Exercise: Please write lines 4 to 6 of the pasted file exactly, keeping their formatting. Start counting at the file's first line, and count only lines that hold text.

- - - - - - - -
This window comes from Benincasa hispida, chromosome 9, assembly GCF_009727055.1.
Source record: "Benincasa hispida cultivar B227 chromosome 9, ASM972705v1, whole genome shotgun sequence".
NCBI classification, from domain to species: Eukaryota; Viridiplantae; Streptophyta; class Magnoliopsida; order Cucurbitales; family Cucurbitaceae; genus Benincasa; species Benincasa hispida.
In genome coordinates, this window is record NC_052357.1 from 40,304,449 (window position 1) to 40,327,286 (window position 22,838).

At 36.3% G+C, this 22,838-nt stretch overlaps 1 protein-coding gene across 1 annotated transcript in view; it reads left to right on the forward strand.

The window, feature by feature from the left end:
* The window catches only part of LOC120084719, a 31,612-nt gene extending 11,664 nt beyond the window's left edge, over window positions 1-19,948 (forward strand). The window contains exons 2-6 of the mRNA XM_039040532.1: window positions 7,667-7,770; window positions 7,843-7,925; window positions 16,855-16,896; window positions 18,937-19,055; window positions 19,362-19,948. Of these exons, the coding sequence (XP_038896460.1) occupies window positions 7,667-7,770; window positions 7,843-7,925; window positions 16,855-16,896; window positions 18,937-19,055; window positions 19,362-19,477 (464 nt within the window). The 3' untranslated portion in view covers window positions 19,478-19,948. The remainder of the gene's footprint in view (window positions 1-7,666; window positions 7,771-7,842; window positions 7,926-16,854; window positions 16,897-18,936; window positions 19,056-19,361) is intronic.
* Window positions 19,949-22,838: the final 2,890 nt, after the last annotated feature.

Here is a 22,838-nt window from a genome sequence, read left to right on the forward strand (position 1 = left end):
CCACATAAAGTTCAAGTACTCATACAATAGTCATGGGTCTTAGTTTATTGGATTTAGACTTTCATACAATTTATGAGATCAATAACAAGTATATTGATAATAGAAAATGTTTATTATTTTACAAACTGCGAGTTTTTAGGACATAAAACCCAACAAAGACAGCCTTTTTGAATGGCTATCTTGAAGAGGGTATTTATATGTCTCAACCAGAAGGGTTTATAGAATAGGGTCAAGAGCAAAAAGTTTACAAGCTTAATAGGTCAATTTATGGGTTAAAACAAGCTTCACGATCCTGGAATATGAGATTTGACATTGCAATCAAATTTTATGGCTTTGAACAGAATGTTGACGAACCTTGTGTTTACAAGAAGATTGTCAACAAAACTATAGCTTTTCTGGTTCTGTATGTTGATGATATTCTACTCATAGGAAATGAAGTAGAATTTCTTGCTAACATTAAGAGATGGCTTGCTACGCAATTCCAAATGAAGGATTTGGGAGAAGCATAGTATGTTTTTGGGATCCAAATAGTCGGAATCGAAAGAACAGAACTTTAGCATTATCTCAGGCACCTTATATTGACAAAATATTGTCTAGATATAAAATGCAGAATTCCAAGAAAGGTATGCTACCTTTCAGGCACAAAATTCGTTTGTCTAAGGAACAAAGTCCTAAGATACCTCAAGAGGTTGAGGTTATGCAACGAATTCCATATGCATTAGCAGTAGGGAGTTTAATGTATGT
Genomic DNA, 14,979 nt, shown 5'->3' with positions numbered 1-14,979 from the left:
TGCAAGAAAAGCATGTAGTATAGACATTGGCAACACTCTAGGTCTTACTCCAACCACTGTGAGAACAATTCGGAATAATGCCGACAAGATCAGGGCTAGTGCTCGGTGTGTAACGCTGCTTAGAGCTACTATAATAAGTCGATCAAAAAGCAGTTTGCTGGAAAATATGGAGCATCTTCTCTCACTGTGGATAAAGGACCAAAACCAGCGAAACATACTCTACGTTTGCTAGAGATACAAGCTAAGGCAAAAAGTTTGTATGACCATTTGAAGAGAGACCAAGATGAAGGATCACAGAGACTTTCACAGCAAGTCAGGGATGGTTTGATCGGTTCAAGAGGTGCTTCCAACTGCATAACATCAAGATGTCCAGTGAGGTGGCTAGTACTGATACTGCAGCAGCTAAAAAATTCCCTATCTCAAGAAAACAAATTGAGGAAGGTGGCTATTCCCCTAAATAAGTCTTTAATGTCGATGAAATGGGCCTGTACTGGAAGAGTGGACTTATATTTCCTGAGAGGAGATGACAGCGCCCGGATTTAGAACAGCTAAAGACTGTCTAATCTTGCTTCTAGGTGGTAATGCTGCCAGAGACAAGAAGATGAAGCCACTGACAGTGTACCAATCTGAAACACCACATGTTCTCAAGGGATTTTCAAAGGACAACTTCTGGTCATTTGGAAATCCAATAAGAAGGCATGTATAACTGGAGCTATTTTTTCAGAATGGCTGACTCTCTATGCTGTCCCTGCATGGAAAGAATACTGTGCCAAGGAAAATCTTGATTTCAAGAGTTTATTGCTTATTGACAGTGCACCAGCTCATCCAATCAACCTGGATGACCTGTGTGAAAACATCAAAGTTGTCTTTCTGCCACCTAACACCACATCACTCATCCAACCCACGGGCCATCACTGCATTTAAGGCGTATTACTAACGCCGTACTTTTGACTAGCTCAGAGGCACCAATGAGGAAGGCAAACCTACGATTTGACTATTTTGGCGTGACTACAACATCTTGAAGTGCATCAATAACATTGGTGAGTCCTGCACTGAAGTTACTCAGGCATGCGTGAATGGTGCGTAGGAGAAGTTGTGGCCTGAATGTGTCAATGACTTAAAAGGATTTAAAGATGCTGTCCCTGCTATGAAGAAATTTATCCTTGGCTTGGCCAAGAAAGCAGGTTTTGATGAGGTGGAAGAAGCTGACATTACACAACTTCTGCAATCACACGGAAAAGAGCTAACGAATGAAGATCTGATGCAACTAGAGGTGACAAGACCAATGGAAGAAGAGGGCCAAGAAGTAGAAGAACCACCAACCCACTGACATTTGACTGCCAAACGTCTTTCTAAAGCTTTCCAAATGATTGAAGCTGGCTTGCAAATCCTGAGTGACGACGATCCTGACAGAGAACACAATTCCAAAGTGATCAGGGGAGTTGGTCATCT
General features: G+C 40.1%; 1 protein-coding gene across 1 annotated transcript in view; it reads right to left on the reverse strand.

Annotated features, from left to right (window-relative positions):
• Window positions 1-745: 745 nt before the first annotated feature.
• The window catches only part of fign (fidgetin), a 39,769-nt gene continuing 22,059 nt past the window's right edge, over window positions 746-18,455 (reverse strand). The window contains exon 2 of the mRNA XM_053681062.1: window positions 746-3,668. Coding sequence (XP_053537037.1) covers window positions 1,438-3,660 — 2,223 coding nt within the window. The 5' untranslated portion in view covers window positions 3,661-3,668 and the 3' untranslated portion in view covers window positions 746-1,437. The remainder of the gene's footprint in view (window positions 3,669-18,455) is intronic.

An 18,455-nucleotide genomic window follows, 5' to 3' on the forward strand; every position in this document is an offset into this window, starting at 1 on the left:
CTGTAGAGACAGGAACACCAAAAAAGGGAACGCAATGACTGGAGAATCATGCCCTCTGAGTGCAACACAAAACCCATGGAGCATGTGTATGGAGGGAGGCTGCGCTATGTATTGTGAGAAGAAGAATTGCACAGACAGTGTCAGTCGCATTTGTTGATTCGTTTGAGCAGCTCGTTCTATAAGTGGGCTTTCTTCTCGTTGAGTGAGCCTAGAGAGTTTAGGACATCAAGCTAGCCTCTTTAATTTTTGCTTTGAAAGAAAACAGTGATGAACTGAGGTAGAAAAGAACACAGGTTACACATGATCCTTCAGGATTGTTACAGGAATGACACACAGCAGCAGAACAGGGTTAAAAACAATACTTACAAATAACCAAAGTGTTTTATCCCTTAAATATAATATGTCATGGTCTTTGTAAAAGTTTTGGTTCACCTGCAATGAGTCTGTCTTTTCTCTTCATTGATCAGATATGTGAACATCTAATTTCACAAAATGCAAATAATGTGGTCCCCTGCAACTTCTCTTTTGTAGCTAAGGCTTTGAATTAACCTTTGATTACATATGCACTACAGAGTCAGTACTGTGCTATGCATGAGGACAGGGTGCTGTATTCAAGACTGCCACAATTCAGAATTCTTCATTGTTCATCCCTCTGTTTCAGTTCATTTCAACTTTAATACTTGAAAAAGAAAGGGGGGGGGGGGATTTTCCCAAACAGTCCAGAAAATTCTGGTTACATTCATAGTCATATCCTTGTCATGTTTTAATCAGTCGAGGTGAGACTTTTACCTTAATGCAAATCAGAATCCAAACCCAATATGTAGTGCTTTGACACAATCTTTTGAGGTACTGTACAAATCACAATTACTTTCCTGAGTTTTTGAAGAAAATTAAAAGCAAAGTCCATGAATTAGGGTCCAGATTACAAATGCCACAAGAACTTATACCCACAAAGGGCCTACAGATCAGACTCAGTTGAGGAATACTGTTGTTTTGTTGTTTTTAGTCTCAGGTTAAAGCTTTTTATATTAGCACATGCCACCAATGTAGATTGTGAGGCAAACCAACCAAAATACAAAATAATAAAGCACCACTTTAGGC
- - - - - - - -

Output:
In genome coordinates, this window is record NC_052357.1 from 40,304,449 (window position 1) to 40,327,286 (window position 22,838).

At 36.3% G+C, this 22,838-nt stretch overlaps 1 protein-coding gene across 1 annotated transcript in view; it reads left to right on the forward strand.

The window, feature by feature from the left end: